With more than 250 protesting District of Columbia employees lining the walls of the meeting hall, a City Council committee voted unanimously yesterday to postpone action one month on a new municipal personnel system independent of the federal government.

In doing so, members of the Council's government operations committee voiced determination to move ahead with the bill susbtantially in its present form, disappointing spokesman for labor unions seeking another year to redraft the measure.

After the meeting, City Council Chairman Sterling Tucker disclosed that he had asked for a postponement of the committee's approval of the bill, which had been scheduled yesterday.

Because of time-consuming consideration of the 1979 city budget and the controversial rent-color bill, Tucker said. "The whole Council has not had time to focus on this (personnel) bill . . . not only what's in it, but the implications."

Committee chairman Arrington Dixon (D-four) made the motion for the delay. One reason, he said, was that a study of the costs of the new measure had not been completed. Dixon has forecast that the city would not spend any more - and might save money - under the new bill, a claim disputed by the measure's critics.

The Council is considering the measure as Congress required in the 1975 Home Rule Charter, which calls upon the city to have its own personel system in operation by 1980.

Officials say it will take a year or more after the Council enacts the bill to draft administrative regulations to make it work. The enactment process would require a minimum of about four months.

The complex 163-page measure would create a new job-classification and salary system for all new city employees. As the result of retirements, promotions and reassignments of current employees over the next several years, it ultimately would affect all 40,000 city employees.

Because yesterday's committee session was not a public hearing, therre was no further testimony on the bill.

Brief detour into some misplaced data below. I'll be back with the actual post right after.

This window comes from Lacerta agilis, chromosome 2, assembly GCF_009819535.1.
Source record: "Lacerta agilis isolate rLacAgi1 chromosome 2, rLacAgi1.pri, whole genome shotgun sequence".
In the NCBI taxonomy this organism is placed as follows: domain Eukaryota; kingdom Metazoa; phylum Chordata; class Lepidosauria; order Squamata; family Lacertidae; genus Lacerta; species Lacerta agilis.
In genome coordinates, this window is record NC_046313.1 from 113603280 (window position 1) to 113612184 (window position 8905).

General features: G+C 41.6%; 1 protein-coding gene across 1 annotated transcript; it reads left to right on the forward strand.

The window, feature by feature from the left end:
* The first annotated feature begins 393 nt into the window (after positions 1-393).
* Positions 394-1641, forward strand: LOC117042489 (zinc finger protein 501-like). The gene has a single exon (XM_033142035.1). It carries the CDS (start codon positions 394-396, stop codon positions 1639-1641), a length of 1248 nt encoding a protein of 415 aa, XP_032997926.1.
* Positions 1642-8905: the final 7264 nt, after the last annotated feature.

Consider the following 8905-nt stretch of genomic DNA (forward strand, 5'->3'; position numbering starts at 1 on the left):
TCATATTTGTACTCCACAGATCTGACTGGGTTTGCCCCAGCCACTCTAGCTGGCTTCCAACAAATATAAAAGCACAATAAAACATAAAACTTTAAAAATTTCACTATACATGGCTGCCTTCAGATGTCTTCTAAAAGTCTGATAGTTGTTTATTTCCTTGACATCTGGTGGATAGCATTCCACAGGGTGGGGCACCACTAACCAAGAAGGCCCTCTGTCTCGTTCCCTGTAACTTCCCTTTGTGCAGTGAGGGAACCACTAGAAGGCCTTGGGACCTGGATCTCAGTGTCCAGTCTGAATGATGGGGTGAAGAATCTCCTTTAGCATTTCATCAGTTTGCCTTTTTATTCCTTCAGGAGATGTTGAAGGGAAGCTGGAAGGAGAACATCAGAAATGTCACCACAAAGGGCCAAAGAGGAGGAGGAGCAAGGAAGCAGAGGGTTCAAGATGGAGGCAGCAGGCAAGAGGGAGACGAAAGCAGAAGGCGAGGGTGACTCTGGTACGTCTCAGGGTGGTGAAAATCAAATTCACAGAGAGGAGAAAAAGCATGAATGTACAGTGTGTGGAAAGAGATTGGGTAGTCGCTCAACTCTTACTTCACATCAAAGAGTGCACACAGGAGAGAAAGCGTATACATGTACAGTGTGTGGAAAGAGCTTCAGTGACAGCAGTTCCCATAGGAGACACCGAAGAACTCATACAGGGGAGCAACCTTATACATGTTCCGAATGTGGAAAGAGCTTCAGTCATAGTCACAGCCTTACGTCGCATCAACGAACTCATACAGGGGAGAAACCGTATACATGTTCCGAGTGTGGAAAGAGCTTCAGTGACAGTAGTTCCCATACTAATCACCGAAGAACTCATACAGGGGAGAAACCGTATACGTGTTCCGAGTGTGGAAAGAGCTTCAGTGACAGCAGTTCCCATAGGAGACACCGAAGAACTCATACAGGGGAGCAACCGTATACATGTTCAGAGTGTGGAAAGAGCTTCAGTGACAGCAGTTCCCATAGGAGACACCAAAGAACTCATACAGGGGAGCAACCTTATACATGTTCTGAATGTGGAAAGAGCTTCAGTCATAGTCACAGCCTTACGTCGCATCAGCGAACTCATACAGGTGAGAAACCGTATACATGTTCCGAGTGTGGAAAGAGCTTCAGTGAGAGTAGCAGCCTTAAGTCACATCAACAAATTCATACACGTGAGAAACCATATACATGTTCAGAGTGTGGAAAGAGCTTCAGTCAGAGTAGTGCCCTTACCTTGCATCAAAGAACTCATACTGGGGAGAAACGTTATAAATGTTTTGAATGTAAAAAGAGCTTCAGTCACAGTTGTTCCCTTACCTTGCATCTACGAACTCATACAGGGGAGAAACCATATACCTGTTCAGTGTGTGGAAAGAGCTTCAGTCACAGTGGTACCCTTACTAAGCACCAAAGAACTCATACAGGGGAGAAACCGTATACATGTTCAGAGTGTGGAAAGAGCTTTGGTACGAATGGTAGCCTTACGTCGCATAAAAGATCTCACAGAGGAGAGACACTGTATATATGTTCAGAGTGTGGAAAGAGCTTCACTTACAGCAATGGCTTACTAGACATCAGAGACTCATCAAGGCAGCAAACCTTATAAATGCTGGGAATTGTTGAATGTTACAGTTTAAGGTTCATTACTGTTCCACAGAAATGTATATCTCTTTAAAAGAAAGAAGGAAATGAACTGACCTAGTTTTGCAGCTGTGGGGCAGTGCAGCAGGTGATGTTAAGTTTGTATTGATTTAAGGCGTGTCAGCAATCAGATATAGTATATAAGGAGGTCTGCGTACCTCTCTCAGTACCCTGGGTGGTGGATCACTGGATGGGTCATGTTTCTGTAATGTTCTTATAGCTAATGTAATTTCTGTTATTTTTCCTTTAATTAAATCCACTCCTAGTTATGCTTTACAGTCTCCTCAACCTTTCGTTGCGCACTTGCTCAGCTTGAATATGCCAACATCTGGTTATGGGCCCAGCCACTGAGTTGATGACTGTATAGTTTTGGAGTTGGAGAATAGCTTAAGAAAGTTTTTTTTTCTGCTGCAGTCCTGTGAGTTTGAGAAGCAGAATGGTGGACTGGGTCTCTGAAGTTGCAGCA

Union members, assembled by their leadership and supported by the AFLCIO Greater Washington Central Labor Council, marched outside the District Building before the meeting carrying protest signs. Then they went upstairs and stood quietly, listening to the proceedings, which lasted only 25 minutes.

Council member Marion Barry (D-at large), supporting a one-month delay, said he had called upon union leaders to propose specific language that might be added to the bill, and to stop general objections.

However, many union objections are seen as fundamental, Cleo Michael, president of the D.C. Council of American Federation of Government Employees (AFGE), which represents 5,000 city employees, told a reporter his group wants the right to negotiate wages - not have them determined by the city government as the measure provides.

John Colbert, a D.C. General Hospital X-ray technician, said he feared the loss of benefits.

Dixon, talking to union officials and mebers after adjournment, said the measure seeks to balance interests of employees and city taxpayers.

The unions must understand, Dixon said, that "we are not here to guarantee that all (union) suggestions are going to be accepted."

Donald M. MacIntyre, a national vice presidents of AFGE, walked away from his conversation with Dixon shaking his head. "I just think he is going to do his act four weeks from today," MacIntyre said.